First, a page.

Serotonin is a neurotransmitter in the brain that is highly involved in emotional regulation and aggressive behavior. The nuclei of the rafe , located in the brain stem, is the area with the most serotonin in the brain, and where it is secreted.
In this article we will know in detail these nuclei at an anatomical level, their functions and how serotonin affects our behavior.
What are the Rafe’s cores?
The word “Rafe” comes from the Greek, and refers to a ridge that separates two symmetrical areas of an organ or tissue. The nucleus or nuclei of the rafe is a set of groups of neurons found in the midline of the brain stem .
Specifically, the nuclei of the rafe are a region of the human brain where serotonin, a brain neurotransmitter with an inhibitory effect on the brain, is synthesized and flows; serotonin acts on receptors located at the level of the amygdala and helps to stop aggressive behavior. Its decrease implies an increase in the aggressive response in the human being.
Thus, the serotoninergic system originates in the nuclei of the rafe; these nuclei form a wide organized network in the brain stem.
On the other hand, the nuclei of the rafe are part of the reticular formation , one of the most primitive zones of the brain, in charge of controlling the rhythms of sleep.
Where are they?
Each of the nuclei of the serotonergic rafe are located next to the midline of the brain stem. Let’s get to know this area of the brain:
1. Brain stem
The nuclei of the rafe are located in the brain stem. The brain stem is the region responsible for the “emotional reactions” of the human being, and includes other structures such as the bridge, the cerebellum, the reticular formation and the locus coeruleus. In humans, these primitive structures remain active as vital warning mechanisms for survival, and also for maintaining the sleep-wake cycle and breathing .
The brain stem, in turn, is made up of several very important areas such as the midbrain, the bridge and the spinal cord. In addition to the above, it is also responsible for communicating the spinal cord and peripheral nerves with the different areas of the brain.
Functions of the cores
As we have already seen, the main function of the Rafe’s nuclei is the synthesis of serotonin, the main neurotransmitter for the nervous system to function properly. Let’s see some of the most important functions of these nuclei:
1. Mood regulation: serotonin (SA)
Serotonin regulates mood , and does so by controlling negative emotions such as fear, aggression or anxiety. On the other hand, its lack or reduction can trigger disorders such as depression.
Once the serotonin is synthesized in the nuclei of the rafe, it is sent to the rest of the nervous system, where it fulfills its functions. Serotonin maintains and regulates mood, and controls certain aggressive behaviors (also in animals). Some medications, such as SSRIs (antidepressants), inhibit the reuptake of serotonin, causing it to increase its concentration levels in the brain; all of which means that depressive states improve (i.e., mood improves). This is why they are often used to treat depression (along with other serotonin enhancers such as tricyclic antidepressants, MAOIs, etc.).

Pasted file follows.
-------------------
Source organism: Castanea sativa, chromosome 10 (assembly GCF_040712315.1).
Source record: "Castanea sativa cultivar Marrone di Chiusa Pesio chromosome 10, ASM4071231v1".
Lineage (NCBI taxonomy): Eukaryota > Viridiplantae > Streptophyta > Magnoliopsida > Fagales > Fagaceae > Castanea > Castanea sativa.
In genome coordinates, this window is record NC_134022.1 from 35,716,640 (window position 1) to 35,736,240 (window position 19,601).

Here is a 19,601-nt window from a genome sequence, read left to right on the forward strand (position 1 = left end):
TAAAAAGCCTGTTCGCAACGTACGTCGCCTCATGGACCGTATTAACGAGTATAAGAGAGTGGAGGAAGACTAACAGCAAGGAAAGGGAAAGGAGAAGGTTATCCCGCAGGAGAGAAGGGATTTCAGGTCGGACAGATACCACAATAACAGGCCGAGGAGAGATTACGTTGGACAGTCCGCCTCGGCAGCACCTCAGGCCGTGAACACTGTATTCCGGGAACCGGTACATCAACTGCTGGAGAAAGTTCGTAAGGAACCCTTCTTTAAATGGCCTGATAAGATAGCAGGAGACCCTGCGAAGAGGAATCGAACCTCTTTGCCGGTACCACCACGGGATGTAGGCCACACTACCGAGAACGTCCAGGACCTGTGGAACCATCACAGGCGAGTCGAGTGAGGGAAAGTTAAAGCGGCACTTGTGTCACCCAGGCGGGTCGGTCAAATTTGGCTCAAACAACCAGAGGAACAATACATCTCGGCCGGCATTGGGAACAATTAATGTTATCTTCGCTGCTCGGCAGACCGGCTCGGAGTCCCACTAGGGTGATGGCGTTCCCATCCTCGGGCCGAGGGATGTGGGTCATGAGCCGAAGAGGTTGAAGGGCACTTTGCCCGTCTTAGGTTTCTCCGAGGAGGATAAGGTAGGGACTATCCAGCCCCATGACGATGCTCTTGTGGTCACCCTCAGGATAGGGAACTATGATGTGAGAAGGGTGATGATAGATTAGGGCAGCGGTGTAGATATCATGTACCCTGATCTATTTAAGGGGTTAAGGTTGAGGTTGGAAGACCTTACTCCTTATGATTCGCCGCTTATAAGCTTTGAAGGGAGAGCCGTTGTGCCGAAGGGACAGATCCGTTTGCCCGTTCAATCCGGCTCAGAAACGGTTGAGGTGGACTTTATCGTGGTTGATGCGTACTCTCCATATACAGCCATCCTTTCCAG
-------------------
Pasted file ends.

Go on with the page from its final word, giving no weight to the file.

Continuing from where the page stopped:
On the other hand, we must know that the nuclei of the rafe contain another type of neurons, not only the serotonergic ones.
2. Sleep-wake cycles
The nuclei of Rafe are also involved in the regulation of sleep-wake cycles , working in synchronization with the hypothalamus, with which they will carry out a feedback on the levels of alertness and wakefulness, consequently producing more or less serotonin.
3. Pain Inhibition
In addition, the nuclei of the rafe (especially the magnus nucleus and the dorsal nucleus), are involved in the processes of pain inhibition.
4. Aggressive behavior
As we have seen, aggressive behavior has to do with serotonin levels (the more serotonin, the less aggressive behavior). Numerous structures are involved in the display and control of this behaviour, such as the sensory systems (initially), the thalamus (which receives the information) and the amygdala (where the information ends).
Anatomy of the Rafe’s nuclei
The Rafe’s cores are divided into six small cores. Some of them are located in the rostral zone (closer to the upper part of the brain stem), while others are located in the caudal zone (the lower zone).
Specifically, 85% of the brain’s serotoninergic neurons are found in the rostral area. This area is composed of the nucleus of the Rafe pontis and the upper central nucleus, in the area of the bridge, and the nucleus of the Rafe dorsalis, in the midbrain area.
All these nuclei connect with the areas of the brain where higher functions are performed (such as the frontal areas), although the neurons of the dorsalis nucleus connect with numerous brain areas such as the orbitofrontal cortex or the hypothalamus (the latter controls the functioning of the nervous system, among other functions).
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